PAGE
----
beautiful rather than powerful. Berry fruit dances with herbal spice and the
long, smooth finish lures you towards another sip.
SICILIAN PORK W/SPAGHETTI
6 ounces of Tanqueray Gin
½ ounce of Noilly Pratt Dry Vermouth
1 pork tenderloin (1¼ to 1½ pounds), trimmed
3 tbsp extra-virgin olive oil
kosher salt and fresh ground pepper
½ cup roughly chopped fresh parsley
2 tsp fennel seeds, finely chopped
1 clove garlic, minced
1 pint grape or cherry tomatoes, halved
¼ cup golden raisins
¼ cup pine nuts
1 cup low-sodium chicken broth
¼ cup grated pecorino romano cheese, plus more for topping
8 oz spaghetti
Directions 1. Put gin and
vermouth into a glass pitcher, fill with ice, stir vigorously while incanting,
“You who know all, thank you for providing us juniper and all the other obscure
ingredients responsible for creating this sacred liquid!” Strain into a
pre-frozen Martini glass of admirable size. Skewer the olives on one of
those tacky cocktail swords, place in glass. Immediately begin consuming.
Now you can begin the food prep, and the cooking!
Preheat the oven to 425°. Brush the pork
with 1 tbsp olive oil; season with ½ tsp salt and a few grinds of pepper.
Sprinkle with 2 tbsp parsley and the fennel seeds, pressing to adhere.
Heat remaining 2 tbsp of olive oil in a large ovenproof non-stick skillet over
medium-high heat. Add the pork and cook, turning ‘til browned on all sides, 8
to 10 minutes. Scatter the garlic, tomatoes, raisins and pine nuts around the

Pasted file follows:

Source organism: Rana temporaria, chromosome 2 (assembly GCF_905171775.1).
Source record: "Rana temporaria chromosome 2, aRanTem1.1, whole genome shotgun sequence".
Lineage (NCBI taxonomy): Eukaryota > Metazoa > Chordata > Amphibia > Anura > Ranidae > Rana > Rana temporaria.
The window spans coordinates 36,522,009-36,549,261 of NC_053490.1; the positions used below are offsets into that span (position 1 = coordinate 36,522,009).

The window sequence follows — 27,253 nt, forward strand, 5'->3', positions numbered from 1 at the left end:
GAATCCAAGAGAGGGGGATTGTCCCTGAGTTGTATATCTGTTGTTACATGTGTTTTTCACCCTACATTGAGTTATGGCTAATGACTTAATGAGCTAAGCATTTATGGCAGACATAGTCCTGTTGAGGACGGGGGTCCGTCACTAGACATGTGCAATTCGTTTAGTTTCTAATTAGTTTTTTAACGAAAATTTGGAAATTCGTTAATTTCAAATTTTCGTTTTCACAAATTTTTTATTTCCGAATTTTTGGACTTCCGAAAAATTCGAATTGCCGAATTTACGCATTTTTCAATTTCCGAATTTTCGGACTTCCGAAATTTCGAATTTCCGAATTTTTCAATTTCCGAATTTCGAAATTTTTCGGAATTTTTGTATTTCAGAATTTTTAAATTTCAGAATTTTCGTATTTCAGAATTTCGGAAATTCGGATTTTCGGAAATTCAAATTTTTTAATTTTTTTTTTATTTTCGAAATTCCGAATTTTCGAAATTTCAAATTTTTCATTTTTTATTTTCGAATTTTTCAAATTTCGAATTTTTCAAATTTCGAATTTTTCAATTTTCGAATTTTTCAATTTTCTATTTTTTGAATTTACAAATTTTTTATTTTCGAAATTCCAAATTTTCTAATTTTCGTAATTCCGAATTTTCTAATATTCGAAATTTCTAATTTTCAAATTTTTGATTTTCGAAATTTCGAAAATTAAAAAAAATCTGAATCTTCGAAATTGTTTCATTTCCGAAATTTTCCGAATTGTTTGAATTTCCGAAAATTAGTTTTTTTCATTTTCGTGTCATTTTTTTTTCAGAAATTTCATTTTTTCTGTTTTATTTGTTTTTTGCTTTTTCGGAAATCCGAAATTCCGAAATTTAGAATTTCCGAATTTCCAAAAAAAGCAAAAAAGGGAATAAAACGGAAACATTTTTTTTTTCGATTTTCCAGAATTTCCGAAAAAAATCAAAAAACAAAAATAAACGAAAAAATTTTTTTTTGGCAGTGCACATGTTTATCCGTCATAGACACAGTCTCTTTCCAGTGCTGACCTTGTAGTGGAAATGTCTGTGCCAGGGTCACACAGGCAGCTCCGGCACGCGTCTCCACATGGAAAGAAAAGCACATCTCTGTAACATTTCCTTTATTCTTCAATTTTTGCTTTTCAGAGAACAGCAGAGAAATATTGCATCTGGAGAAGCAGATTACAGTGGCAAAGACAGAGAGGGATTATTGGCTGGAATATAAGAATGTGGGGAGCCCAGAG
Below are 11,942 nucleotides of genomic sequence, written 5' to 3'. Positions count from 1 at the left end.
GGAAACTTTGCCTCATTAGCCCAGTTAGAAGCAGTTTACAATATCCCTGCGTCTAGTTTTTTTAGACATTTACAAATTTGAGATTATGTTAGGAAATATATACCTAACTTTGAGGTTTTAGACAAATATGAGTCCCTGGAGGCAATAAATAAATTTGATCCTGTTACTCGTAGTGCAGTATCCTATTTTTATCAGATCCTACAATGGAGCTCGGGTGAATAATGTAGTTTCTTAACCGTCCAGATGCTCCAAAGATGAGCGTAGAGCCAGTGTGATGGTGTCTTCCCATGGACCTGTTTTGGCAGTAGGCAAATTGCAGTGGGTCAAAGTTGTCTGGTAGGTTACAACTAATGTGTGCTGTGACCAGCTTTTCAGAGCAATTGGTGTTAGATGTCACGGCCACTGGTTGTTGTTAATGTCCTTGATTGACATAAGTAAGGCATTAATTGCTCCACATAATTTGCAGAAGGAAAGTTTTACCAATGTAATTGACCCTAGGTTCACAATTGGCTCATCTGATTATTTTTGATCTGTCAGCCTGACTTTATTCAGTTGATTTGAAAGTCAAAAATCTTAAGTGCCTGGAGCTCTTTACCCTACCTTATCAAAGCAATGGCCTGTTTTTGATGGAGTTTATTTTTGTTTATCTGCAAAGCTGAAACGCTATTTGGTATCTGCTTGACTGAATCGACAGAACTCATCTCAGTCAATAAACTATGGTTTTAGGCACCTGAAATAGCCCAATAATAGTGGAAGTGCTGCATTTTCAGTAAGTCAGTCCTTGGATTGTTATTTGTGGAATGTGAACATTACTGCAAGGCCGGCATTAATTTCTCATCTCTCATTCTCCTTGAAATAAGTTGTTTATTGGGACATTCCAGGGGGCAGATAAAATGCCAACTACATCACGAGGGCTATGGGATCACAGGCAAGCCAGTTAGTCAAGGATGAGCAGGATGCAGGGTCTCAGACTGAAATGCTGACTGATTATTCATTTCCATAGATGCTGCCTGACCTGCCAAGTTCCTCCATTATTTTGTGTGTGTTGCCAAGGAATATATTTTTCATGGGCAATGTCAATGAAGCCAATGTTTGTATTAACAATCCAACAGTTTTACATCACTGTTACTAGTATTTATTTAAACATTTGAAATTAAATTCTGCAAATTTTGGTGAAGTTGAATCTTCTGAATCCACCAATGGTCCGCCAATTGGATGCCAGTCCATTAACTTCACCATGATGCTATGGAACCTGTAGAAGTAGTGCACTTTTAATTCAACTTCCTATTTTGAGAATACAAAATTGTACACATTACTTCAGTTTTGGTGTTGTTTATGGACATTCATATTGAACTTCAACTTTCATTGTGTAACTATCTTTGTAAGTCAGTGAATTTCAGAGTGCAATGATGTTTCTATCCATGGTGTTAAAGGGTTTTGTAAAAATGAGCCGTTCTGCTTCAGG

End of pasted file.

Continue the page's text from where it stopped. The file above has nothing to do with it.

pork. Cook, stirring ‘til the tomatoes
are slightly softened, about 1 minute. Add broth and bring to a simmer. Sprinkle cheese over the pork, then transfer
the skillet to the oven. Roast until a
thermometer inserted into the center of the pork registers 145°, 15 to 20
minutes. Transfer pork to a cutting
board and let rest; reserve the tomato mixture in the skillet.
4. Meanwhile bring a large pot of salted water to a boil. Add spaghetti and cook as the label directs. Drain, then add the spaghetti to the tomato mixture along with the remaining parsley; season with salt and toss. Top with cheese. Slice pork and serve with the pasta.
n.b. Instead of grated Romano cheese to top the spaghetti, I use freshly shaved Parmesan.
Sunday Sandy and I took advantage of Shop Rite’s $6.99 a pound lobster sale.
Whenever we see lobsters on sale, we usally act! I steam them in beer,
throw in some corn on the husk… sometimes I add some sausages, clams and
chicken thighs. Early on I discovered that Sandy loved lobsters as much
as I do. Back then we had ordered them at Carmen Anthony’s Fish House in
Woodbury. And after that experience I swore that I would never order lobster at a restaurant with
Sandy eat lobster was an eye popping experience. She attacks the creature
with a gusto and sense of purpose that can’t be surpassed! The tail and claws,
for most folks are the highlight, but for Sandy just a secondary enjoyment! Her
focus is on everything else!
The little feelers and anything that is attached to the carapace! She